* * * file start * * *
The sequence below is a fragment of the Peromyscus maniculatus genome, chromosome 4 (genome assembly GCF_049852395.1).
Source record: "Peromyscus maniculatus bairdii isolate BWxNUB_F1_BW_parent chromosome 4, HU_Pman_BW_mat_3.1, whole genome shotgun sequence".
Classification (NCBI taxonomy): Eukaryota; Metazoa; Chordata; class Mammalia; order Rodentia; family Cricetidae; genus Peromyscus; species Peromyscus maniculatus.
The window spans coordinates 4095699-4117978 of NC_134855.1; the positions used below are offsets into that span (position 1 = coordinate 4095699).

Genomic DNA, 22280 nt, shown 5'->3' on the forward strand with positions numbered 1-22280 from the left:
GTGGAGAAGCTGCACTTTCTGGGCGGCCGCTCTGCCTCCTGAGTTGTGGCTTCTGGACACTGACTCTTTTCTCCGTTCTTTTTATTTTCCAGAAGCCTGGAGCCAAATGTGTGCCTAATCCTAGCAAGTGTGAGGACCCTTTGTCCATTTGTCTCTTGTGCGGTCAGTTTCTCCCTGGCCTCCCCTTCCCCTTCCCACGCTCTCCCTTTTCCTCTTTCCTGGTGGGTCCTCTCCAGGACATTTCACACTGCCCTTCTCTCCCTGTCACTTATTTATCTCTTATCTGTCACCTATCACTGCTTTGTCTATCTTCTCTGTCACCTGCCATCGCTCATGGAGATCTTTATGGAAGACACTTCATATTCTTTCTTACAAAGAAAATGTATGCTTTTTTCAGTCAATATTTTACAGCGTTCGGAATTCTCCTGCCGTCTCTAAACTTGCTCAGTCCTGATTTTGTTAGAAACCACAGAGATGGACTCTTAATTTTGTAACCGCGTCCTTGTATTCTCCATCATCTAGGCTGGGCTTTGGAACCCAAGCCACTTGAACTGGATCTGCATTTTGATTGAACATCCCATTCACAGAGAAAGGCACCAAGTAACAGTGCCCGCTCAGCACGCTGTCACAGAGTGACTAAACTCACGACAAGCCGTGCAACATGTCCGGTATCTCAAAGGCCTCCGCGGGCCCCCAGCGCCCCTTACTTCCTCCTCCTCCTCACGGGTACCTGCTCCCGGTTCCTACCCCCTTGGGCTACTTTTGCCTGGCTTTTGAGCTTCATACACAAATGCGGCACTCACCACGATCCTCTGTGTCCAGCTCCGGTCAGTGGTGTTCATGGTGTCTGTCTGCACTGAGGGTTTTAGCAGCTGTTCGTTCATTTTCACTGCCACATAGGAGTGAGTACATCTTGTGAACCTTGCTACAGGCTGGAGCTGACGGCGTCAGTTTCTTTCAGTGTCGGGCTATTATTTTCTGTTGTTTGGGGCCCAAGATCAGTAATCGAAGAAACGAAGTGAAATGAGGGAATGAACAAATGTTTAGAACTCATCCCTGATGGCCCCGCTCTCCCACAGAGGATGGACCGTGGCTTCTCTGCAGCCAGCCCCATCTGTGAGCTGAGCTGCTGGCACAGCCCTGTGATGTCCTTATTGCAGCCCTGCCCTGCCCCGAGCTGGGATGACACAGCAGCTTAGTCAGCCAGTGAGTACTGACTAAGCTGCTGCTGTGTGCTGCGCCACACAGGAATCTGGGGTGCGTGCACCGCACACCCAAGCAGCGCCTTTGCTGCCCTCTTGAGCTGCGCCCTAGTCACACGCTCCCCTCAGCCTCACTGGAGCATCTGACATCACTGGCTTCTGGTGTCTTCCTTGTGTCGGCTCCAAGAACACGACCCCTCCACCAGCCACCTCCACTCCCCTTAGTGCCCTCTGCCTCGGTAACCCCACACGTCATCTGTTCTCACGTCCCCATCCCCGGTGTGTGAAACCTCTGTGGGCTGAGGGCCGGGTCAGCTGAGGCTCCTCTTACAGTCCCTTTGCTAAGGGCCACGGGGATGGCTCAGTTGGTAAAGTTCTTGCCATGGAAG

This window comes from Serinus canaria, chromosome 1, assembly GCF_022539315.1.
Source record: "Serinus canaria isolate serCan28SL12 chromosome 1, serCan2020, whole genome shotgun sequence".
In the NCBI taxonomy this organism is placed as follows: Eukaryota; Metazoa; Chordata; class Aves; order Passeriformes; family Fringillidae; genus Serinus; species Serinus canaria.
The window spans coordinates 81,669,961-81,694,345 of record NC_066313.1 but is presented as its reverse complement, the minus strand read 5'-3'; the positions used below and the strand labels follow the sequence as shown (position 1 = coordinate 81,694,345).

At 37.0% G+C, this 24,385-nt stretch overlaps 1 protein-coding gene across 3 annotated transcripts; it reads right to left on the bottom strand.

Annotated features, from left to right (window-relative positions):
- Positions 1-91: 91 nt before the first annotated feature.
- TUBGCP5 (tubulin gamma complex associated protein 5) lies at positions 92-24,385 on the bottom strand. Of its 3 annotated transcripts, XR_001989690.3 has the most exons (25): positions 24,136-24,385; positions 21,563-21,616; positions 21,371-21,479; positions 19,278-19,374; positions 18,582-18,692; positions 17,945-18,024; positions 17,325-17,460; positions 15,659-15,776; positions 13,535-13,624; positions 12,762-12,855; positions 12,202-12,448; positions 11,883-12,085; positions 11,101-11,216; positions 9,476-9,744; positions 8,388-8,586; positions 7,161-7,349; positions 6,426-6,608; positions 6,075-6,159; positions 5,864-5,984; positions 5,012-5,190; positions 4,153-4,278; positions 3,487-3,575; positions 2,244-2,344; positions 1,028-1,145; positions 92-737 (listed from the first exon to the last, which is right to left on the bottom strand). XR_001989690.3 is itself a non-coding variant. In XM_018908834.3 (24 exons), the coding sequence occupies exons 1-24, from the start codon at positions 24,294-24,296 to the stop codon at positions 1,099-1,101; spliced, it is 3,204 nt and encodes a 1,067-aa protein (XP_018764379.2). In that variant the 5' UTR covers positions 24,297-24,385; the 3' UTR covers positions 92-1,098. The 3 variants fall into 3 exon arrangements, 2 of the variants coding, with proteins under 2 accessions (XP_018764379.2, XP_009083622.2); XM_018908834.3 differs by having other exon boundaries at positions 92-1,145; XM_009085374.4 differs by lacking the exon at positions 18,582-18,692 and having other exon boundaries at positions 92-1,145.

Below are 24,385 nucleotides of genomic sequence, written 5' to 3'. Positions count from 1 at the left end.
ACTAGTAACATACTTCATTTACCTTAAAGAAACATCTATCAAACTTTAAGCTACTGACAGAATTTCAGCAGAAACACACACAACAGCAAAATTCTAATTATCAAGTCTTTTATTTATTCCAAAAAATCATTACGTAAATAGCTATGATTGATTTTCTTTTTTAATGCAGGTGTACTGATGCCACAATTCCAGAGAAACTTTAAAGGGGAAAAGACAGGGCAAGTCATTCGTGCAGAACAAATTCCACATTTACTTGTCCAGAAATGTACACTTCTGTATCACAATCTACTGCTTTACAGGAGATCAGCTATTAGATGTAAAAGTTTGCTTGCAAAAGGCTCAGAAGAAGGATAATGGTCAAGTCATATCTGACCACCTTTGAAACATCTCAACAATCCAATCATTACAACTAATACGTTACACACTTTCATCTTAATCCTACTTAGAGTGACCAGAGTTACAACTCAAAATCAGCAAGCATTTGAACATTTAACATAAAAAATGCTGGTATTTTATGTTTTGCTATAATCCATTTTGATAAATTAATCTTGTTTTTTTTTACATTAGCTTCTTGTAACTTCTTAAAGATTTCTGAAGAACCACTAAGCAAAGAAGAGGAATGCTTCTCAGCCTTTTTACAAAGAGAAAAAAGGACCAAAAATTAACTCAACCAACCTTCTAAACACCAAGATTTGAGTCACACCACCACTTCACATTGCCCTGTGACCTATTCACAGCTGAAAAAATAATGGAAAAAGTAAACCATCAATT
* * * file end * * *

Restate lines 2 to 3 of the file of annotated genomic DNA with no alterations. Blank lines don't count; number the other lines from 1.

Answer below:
Source record: "Peromyscus maniculatus bairdii isolate BWxNUB_F1_BW_parent chromosome 4, HU_Pman_BW_mat_3.1, whole genome shotgun sequence".
Classification (NCBI taxonomy): Eukaryota; Metazoa; Chordata; class Mammalia; order Rodentia; family Cricetidae; genus Peromyscus; species Peromyscus maniculatus.